In a much anticipated decision by the Ontario Superior Court of Justice, Toronto Mayor Rob Ford was found to have violated the Municipal Conflict of Interest Act, (MCIA) and his seat on Toronto City Council was declared vacant.
The question in this case was whether the Mayor violated the MCIA by speaking to and voting on measures regarding whether he was required to repay charitable donations he had collected in breach of the City Code of Conduct. Before the first of the votes, Mr. Ford was warned by the Council Speaker that he had a conflict of interest, but he participated anyway. A municipal voter brought the motion.
The judge found that as Council had the power to levy financial sanctions for Code of Conduct violations, this created a pecuniary interest, and the MCIA prohibited a Council member faced with such a conflict from speaking to or voting on the matter. Having found the contravention, the judge was required under MCIA, to declare Mr. Ford’s seat vacant, unless the defence of inadvertence or an error in judgement applied.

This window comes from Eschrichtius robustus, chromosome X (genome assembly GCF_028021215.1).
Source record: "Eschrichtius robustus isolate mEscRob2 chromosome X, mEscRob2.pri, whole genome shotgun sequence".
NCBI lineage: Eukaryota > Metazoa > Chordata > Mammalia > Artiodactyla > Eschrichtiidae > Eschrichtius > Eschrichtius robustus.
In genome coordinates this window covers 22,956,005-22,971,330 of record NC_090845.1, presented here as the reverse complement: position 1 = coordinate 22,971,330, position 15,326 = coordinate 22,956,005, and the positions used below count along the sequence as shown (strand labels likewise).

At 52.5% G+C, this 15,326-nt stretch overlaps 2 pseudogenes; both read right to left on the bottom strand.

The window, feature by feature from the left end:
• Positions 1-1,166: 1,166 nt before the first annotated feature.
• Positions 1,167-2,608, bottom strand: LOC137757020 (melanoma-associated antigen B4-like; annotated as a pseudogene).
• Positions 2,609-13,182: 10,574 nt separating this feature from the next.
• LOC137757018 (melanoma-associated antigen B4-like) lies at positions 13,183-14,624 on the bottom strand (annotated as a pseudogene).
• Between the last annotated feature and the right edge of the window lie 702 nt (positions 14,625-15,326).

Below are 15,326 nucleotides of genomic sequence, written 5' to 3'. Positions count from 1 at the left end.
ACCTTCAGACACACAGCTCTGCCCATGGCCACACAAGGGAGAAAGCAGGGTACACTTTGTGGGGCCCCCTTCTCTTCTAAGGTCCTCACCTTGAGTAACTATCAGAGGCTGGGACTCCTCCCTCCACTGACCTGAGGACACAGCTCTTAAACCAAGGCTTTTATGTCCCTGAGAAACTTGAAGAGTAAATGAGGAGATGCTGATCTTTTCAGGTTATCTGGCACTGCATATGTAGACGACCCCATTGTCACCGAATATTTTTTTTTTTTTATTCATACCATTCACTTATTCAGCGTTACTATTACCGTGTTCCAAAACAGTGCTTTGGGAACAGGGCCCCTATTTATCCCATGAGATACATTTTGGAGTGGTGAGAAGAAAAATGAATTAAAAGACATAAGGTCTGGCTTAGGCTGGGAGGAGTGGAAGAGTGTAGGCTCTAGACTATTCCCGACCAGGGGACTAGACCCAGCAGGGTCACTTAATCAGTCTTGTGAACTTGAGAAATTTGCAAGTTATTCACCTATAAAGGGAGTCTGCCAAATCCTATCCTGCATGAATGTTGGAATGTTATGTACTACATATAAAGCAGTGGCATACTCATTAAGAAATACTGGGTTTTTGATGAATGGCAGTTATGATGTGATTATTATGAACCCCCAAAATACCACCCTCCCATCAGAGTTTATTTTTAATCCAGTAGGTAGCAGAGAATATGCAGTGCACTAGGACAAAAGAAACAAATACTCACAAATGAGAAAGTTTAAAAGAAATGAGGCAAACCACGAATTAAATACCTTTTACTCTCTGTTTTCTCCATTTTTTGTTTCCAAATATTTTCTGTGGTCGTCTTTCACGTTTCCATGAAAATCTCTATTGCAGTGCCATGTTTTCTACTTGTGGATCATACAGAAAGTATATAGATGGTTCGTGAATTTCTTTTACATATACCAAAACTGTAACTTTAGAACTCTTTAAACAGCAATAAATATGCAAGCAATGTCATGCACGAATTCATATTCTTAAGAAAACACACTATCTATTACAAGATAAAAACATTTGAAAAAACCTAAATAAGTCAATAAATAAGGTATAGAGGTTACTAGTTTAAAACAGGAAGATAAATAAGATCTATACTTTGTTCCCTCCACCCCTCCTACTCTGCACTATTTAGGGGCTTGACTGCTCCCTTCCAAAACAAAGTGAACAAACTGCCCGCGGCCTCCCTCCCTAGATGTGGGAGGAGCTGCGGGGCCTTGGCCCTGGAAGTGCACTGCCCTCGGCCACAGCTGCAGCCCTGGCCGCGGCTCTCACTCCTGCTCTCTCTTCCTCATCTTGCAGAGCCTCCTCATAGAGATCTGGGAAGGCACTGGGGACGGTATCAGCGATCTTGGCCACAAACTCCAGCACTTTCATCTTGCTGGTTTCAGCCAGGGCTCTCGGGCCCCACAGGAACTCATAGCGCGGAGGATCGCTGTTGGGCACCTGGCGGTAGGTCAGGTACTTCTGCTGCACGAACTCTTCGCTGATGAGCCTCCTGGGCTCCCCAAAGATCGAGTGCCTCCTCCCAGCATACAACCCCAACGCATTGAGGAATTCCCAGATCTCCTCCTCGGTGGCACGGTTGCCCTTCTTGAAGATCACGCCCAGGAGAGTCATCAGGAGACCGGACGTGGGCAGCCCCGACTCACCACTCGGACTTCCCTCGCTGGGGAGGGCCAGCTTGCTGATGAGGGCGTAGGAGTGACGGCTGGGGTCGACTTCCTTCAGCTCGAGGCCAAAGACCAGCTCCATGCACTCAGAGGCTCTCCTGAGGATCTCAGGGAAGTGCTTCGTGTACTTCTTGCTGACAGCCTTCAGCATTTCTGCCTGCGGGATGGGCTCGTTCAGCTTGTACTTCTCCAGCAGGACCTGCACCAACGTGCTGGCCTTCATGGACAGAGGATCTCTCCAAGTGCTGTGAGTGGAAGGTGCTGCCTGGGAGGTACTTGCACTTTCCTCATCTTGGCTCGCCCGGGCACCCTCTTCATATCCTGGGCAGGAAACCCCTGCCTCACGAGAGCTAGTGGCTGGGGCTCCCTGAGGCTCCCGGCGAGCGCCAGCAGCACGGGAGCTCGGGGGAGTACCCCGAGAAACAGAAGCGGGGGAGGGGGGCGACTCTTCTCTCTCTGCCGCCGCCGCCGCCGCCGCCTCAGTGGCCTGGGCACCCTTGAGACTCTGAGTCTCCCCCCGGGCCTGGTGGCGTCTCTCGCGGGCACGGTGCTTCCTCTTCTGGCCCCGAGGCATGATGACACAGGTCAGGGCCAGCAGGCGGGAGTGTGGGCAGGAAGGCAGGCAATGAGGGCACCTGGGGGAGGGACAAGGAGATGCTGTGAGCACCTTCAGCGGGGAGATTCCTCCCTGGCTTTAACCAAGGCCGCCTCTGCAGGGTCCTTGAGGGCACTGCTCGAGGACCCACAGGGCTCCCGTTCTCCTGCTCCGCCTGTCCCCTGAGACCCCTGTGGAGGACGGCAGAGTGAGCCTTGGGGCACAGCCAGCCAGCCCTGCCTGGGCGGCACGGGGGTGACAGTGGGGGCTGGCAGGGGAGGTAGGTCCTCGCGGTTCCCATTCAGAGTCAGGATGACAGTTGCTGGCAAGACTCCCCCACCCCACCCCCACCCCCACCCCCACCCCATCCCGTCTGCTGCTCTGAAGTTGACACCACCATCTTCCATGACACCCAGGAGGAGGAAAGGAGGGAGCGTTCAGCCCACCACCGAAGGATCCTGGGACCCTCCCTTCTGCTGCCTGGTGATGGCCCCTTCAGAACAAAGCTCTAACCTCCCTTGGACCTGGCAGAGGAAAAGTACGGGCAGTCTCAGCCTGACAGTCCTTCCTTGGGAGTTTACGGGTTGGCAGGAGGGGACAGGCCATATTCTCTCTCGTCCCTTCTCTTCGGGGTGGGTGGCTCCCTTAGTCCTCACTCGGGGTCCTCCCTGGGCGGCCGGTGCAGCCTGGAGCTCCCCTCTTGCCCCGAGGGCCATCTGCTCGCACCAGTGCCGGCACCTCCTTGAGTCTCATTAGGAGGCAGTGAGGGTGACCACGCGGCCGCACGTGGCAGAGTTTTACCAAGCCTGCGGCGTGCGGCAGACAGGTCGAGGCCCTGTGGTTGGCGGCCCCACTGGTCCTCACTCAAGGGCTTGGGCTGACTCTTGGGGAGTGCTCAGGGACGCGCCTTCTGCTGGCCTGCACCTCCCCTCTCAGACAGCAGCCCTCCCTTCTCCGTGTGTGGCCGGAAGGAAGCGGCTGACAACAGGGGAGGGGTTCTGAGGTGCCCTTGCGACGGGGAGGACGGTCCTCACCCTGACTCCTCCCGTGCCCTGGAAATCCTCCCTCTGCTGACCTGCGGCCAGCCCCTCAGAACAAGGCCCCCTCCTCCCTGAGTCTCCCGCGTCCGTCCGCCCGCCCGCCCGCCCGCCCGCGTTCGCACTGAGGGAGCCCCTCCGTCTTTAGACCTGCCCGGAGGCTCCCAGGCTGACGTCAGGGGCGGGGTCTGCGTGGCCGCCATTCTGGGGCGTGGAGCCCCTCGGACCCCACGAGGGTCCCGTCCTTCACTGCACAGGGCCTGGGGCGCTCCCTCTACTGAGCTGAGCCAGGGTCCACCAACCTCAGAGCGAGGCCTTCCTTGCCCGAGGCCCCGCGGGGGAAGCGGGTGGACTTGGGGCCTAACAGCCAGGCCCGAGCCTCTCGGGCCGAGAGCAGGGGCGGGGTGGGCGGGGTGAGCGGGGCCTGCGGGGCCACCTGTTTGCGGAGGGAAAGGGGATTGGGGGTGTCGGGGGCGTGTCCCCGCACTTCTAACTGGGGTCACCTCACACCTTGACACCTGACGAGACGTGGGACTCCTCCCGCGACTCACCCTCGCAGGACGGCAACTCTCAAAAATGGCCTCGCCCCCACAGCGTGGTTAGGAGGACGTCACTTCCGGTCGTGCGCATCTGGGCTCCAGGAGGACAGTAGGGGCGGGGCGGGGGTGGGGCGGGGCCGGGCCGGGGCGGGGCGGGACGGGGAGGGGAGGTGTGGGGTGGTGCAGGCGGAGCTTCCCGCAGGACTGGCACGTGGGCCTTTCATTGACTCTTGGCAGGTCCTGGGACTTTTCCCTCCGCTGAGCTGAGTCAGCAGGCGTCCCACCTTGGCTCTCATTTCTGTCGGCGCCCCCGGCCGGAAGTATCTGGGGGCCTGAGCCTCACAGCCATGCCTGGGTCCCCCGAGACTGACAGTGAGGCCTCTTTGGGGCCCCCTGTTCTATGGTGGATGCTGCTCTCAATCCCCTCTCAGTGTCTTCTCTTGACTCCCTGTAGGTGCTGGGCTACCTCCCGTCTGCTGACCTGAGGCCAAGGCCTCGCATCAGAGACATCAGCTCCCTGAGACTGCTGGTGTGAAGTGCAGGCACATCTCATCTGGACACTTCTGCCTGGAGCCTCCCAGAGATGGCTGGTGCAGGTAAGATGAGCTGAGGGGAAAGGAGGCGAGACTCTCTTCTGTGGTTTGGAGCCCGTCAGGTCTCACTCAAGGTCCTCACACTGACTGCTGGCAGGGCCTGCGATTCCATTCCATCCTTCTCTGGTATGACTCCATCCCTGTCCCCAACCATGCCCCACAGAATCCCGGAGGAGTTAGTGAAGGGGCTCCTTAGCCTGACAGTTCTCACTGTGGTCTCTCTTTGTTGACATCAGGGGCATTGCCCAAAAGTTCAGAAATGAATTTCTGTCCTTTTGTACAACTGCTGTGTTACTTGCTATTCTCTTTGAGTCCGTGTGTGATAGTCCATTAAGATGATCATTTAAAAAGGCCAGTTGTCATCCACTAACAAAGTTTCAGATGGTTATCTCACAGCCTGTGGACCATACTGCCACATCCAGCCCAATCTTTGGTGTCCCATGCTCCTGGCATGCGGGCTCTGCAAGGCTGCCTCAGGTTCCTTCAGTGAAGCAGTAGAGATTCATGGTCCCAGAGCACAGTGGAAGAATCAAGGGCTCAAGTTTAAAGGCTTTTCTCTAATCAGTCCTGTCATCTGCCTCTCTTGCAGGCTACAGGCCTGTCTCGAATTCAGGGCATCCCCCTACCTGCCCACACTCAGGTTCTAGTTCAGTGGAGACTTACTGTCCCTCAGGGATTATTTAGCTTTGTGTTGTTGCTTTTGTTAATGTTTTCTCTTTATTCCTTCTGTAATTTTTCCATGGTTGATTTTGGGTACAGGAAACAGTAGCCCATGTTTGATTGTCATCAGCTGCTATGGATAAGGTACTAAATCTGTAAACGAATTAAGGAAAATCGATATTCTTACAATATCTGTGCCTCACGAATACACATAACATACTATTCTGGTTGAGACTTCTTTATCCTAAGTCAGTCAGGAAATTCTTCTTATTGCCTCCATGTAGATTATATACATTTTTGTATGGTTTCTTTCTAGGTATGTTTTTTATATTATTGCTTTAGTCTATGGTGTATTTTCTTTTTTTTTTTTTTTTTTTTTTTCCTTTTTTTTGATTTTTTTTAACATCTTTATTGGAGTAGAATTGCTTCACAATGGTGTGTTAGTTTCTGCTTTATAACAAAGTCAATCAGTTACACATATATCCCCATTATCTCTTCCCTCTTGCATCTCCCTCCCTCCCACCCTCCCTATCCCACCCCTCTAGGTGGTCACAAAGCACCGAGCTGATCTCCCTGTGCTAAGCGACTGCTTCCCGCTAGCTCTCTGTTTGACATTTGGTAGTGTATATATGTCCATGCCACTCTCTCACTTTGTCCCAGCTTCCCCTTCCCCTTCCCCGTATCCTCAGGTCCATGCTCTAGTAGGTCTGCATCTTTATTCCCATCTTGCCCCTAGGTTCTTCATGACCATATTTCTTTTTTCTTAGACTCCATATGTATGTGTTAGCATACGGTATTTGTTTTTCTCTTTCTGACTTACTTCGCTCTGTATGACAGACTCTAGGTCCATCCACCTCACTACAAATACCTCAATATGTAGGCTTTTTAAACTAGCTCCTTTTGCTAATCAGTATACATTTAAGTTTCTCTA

The judge found that Mr. Ford’s participation in the vote was a deliberate choice; to have been inadvertent would have required oversight, inattention or carelessness. The judge held that the error in judgment exemption required elements of honesty and good faith and did not cover Mr. Ford’s outright ignorance of the law and willful blindness of his obligations. The judge declared Mr. Ford’s seat vacant. Since the initial judgment, the judge has clarified that Mr. Ford is able to run in the event of a by-election. An appeal has been filed and is scheduled to be heard in January. In the meantime, the Mayor has been granted a stay of the order removing him from office pending the hearing of the appeal.
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